Pagosa Springs, Colorado
The lure of Southwest Colorado begins with the close proximity to New Mexico, Utah and Arizona. Together these four unique states form the Four Corners Area, famous around the world for its sights.
Nestled in this region noted for its national parks and forests, breath-taking beauty and abundant wildlife, there is a rare mixture of homespun community and cosmopolitan spirit called Pagosa Springs (the only incorporated town in Archuleta County). With the San Juan Mountains to the north and east and high-desert plateau to the south and west, Pagosa Springs enjoys an unusually mild 4-season climate with about 300 days of sunshine per year.
Pagosa Springs is a community with a rich historical perspective. Many residents trace their heritage back to the early settlers and some are working the ranches acquired by their forefathers. As you walk the hillsides you can spot old homesteads, schools and churches from another era. A closer look reveals arrowheads and Indian artifacts from an even earlier era. Native Americans gathered in the Pagosa Springs area because of the abundance of wildlife and the Great Pagosa Hot Springs that were noted for their curative powers.
Folks still gather at the Hot Springs, which continues to be celebrated for its therapeutic powers. The Utes called it Pagosah or "healing waters" and visitors from all over the world come to enjoy the hot baths. They come to cure ailments or just relax in the mineral-rich waters that inevitably relieve the stress of everyday life. The mineral hot baths are a complement to the many recreational activities that draw people to Pagosa Springs to visit or to plan a new life.
The surrounding wilderness is perfect for mountain biking, hiking, horseback riding, fishing, hunting, camping, snow-mobiling, cross-country skiing, or backpacking. Wolf Creek Ski Area (at the summit of Wolf Creek Pass, to the east of Pagosa Springs) boasts the most snow in Colorado and if it snows on Monday, you can still find fresh tracks on Thursday.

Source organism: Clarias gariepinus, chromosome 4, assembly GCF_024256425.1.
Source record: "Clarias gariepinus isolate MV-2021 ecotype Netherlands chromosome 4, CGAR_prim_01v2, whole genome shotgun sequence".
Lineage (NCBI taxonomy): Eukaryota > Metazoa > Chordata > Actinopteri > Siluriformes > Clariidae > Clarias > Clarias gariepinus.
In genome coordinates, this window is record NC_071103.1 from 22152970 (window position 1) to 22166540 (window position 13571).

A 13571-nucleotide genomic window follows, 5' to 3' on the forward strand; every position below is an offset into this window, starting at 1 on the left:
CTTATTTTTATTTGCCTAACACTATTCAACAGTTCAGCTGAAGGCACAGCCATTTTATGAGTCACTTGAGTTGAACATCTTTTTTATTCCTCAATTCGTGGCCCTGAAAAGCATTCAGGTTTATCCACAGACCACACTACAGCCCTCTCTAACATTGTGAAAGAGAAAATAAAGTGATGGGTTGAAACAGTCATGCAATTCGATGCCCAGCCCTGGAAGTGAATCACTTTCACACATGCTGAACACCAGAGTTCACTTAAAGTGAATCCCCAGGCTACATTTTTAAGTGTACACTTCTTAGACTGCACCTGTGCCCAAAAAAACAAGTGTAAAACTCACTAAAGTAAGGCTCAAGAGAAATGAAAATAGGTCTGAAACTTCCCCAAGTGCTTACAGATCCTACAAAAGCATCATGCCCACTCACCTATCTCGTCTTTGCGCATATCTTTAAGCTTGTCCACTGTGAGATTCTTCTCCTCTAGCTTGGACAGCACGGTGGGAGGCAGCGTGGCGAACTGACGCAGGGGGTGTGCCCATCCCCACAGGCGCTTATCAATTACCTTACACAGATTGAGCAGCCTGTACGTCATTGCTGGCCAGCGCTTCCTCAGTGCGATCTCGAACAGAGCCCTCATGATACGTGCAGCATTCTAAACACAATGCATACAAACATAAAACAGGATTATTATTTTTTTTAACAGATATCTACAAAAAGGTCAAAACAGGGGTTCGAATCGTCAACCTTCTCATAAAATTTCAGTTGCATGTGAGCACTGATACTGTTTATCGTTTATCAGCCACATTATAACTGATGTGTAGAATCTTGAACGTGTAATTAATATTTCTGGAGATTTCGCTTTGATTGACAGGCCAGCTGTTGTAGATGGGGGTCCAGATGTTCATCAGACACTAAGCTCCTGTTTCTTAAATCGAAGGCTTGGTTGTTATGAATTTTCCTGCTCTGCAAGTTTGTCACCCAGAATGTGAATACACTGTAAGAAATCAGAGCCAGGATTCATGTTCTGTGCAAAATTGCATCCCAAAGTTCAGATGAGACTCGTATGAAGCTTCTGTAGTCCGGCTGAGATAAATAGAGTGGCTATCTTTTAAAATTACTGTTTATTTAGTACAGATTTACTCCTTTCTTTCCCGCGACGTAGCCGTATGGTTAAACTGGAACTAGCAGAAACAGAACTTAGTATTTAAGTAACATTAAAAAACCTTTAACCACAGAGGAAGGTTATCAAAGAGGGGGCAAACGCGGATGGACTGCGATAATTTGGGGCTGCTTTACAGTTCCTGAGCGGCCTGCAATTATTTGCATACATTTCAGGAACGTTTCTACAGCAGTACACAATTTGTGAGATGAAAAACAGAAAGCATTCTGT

There is a 27-hole championship golf course where the Continental Divide is a dramatic backdrop for your game. Boating on nearby Navajo Lake is legendary. No crowds here, just 31 miles of pure water stretching into New Mexico. Chimney Rock Indian Ruins offer a lesson in American history as well as a breath-taking look over the valley below.
Local citizens have extended their talents to create activities that are gaining regional attention. The Four Corners Folk Festival hosts nationally aclaimed musicians in a two-day event over the Labor Day weekend. The Arts in the Park Crafts Fair, held yearly over the 4th of July, attracts artisans from all over the country. The Red Ryder Rodeo, Parade and Carnival is also part of the 4th of July festivities and exemplifies small town living. A large balloon rally is set against the resplendent fall colors during Colorfest.
Resting in the upper San Juan Basin, Pagosa Springs is surrounded by 3 million acres of the San Juan National Forest. It is adjacent to the largest contiguous wilderness area in Colorado, the Weminuche Wilderness.
Looking east across downtown Pagosa Springs
On Main Street
Hot springs beside the San Juan River
Approximately 65 percent of this land is either San Juan National Forest or Southern Ute Indian land. This provides privacy and quality of life. In 2006, Archuleta County, where Pagosa Springs is the county seat, was declared the second fastest growing county in the nation. With a population of approximately 8,000 people countywide there is plenty of room for growth.
There have been many new business start-ups and renovations of existing businesses. This is clearly an exciting time for this beautiful mountain town.
You can find the sun on the ski slopes of the Wolf Creek Ski Area, on water skis at Navajo Lake or while you fly fish on the San Juan River. Investigate the possibilities and you may be captivated by this "living postcard" and end up living in Pagosa Springs forever.
Pagosa Springs is a busy place